Upcountry History Museum highlights Harriet Tubman

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GREENVILLE, S.C. (WSPA) – All month long the Upcountry History Museum celebrated Black History Month with exhibits and educational events that are free and open to the public.

They continued their Lunchbox Learning series Wednesday by highlighting Harriet Tubman’s brief journey in South Carolina.

Greenville native Duff Bruce was the guest speaker for the event and he dug deep into Tubman’s journey to bring to light her impact in South Carolina.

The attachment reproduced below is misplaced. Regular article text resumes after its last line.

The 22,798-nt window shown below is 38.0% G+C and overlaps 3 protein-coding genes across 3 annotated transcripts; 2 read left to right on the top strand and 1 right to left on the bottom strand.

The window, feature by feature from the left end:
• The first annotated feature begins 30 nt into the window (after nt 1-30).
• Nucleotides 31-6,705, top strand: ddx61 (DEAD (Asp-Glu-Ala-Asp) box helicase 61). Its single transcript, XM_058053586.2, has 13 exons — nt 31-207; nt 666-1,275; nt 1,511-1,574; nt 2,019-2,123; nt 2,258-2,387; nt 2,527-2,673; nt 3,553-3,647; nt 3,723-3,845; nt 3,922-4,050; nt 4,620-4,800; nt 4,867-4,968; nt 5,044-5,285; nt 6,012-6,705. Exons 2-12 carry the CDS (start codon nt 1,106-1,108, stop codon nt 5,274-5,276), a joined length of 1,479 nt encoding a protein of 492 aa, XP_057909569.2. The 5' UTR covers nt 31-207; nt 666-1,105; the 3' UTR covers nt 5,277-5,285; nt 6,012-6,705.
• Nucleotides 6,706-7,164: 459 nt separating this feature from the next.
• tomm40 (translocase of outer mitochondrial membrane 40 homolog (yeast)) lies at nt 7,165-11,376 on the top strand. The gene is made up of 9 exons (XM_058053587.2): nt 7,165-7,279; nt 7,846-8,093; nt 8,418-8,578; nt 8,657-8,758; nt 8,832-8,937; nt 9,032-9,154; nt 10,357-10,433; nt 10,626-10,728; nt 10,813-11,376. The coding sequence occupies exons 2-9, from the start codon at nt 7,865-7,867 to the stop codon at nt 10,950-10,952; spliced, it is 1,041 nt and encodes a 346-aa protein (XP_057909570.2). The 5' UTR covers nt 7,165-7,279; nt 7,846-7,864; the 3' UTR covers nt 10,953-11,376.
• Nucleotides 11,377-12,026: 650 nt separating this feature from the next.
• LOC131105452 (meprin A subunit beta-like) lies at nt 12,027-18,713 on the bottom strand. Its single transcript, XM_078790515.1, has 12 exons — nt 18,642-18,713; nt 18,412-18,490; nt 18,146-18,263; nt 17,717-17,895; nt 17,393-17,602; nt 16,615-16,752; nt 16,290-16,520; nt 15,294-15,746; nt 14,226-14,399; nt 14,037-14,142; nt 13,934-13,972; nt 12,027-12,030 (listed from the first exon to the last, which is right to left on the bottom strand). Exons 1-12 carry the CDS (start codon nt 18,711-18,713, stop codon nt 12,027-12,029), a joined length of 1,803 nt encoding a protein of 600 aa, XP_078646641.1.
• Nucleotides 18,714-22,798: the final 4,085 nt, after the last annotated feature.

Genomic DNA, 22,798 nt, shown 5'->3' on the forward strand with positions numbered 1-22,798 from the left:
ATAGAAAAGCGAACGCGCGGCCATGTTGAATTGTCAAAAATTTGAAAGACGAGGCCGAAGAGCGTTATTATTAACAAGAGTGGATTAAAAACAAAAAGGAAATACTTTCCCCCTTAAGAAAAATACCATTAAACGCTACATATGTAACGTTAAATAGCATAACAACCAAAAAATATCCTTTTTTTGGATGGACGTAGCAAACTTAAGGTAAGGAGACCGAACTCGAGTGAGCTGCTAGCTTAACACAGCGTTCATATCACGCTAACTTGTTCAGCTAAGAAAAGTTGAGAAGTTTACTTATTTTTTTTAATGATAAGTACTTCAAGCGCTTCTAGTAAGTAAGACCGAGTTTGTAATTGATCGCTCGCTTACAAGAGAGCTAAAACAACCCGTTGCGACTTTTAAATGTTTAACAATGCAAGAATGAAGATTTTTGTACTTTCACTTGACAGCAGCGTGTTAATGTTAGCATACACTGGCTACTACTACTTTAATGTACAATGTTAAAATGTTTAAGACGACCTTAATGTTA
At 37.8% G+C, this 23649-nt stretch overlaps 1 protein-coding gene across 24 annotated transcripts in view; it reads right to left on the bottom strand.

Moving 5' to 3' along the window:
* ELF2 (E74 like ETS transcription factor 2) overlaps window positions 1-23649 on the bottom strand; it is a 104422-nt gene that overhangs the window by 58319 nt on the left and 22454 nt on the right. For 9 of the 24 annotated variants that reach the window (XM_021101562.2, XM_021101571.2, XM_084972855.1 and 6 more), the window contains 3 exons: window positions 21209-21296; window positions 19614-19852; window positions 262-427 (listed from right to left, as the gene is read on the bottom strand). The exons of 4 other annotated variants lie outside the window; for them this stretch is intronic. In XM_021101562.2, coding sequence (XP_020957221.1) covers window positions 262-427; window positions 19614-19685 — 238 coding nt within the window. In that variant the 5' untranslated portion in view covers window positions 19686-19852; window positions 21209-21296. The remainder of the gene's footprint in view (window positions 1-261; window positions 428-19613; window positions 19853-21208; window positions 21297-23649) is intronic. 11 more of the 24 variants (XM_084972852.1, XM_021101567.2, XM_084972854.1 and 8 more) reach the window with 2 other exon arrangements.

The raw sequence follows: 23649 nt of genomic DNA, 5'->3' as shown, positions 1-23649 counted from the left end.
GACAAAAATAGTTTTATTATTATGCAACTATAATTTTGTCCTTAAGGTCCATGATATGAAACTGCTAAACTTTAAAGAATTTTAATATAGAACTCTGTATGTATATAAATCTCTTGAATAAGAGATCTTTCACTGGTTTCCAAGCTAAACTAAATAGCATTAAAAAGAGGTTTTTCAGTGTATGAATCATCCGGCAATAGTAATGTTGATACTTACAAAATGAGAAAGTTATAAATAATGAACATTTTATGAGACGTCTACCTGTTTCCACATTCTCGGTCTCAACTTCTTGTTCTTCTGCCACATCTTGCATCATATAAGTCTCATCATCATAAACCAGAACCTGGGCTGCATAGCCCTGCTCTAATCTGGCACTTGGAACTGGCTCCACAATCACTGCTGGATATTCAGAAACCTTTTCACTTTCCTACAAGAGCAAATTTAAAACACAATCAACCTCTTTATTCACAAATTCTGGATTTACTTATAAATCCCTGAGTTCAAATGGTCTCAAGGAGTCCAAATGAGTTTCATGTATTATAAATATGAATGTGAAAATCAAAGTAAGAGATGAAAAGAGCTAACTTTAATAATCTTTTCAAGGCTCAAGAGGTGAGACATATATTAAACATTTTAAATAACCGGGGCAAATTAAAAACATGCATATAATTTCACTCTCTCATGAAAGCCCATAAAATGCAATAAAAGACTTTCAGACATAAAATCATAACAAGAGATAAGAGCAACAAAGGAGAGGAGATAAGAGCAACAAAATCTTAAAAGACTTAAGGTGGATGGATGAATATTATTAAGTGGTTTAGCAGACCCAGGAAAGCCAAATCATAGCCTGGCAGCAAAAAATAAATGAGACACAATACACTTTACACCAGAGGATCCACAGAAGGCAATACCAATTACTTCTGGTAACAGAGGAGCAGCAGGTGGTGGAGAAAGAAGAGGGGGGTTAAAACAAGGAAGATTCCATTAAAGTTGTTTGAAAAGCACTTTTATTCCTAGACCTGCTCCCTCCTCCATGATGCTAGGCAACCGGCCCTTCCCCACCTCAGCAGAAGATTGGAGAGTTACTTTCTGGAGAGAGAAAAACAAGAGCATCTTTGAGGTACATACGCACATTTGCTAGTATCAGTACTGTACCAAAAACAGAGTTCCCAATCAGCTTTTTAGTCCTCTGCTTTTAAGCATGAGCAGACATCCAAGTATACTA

Many believe she played a key role in the freeing 700 slaves in Beaufort by starting a raid and setting plantations ablaze, which also halted rice production.

Bruce said the movie “Harriet” shows a great re enactment of what many believe happened during the raid.

“They went up the Combahee River and up the river they burned several plantations the slaves just like in the movie at the end come down to the river, get in the boat. It was about 700, it was really quite something,” said Bruce.

While Bruce said he’s not a historian but more of an enthusiast, he believes it’s important everyone knows about Tubman’s journey.

To learn more about the history of Harriet Tubman, please visit the Upcountry Museum where they have an exhibit showcasing her journey throughout Underground Railroad.

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